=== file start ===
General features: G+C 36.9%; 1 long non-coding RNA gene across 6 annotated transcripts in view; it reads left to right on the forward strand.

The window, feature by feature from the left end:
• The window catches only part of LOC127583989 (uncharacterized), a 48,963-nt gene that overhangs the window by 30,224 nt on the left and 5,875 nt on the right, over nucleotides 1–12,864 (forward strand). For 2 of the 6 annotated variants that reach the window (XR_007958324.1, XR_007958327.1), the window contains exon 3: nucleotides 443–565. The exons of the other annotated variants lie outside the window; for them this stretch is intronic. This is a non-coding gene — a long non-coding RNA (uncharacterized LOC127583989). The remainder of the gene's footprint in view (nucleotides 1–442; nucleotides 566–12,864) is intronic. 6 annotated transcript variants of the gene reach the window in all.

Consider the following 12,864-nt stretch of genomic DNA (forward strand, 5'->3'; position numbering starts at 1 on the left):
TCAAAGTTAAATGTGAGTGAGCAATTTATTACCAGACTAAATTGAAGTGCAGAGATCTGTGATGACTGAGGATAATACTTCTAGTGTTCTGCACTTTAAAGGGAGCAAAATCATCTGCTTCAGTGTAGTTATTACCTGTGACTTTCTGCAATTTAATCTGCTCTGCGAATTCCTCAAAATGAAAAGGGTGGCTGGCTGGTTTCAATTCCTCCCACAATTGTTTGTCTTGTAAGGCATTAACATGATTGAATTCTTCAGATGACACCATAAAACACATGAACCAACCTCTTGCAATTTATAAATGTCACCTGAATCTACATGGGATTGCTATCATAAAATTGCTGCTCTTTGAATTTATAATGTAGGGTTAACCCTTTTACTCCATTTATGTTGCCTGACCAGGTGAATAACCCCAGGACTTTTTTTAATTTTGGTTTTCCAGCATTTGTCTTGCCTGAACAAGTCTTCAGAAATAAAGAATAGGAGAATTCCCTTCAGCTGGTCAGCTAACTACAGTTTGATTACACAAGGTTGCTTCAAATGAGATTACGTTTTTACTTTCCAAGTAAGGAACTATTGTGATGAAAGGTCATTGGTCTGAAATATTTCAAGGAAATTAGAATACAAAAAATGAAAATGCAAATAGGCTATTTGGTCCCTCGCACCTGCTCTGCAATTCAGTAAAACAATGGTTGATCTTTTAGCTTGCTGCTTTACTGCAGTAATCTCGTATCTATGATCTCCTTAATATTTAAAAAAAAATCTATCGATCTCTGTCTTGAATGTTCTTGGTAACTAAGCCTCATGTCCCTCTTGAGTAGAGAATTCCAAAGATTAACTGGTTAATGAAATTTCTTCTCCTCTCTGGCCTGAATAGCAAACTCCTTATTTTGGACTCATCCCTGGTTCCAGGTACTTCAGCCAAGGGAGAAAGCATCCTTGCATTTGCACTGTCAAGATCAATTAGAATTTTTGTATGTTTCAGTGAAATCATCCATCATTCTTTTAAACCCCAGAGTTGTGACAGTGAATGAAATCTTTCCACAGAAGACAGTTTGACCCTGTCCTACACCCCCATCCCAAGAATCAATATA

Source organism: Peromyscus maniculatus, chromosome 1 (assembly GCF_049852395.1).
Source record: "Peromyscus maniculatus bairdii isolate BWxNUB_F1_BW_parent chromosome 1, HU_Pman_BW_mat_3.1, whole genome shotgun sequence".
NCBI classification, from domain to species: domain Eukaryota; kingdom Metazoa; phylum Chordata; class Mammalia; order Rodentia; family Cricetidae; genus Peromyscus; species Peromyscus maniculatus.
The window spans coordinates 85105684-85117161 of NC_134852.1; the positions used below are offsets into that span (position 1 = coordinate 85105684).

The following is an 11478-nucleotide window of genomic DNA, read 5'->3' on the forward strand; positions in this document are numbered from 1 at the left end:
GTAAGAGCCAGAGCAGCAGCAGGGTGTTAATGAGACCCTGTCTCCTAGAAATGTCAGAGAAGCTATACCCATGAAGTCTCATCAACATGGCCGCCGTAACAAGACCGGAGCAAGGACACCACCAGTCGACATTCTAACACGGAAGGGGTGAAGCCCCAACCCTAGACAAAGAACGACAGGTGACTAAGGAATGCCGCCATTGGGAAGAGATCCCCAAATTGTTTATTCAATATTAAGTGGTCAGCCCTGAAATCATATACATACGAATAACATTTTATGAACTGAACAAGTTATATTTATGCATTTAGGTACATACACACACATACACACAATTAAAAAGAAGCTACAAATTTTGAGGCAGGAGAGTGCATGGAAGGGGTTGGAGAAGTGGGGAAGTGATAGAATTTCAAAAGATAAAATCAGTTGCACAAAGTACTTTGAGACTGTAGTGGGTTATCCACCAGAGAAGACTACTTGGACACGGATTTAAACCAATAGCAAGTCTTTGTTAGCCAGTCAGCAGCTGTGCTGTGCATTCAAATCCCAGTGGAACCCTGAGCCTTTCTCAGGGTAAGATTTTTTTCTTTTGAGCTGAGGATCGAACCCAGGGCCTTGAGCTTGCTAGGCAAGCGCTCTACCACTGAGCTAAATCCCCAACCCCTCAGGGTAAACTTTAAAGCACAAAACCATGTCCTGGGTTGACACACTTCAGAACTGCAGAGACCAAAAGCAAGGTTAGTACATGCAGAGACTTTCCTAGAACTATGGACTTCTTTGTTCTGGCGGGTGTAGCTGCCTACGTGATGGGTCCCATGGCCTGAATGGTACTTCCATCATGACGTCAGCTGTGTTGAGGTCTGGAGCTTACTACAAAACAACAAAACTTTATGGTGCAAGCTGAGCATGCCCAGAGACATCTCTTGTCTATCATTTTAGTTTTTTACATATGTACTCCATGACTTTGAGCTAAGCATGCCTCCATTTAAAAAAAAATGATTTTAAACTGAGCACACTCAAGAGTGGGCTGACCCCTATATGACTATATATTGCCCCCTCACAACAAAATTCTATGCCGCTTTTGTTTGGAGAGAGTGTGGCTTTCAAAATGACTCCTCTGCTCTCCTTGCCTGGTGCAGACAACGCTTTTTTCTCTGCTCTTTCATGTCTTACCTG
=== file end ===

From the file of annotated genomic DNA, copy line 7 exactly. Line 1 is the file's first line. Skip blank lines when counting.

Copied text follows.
Source record: "Peromyscus maniculatus bairdii isolate BWxNUB_F1_BW_parent chromosome 1, HU_Pman_BW_mat_3.1, whole genome shotgun sequence".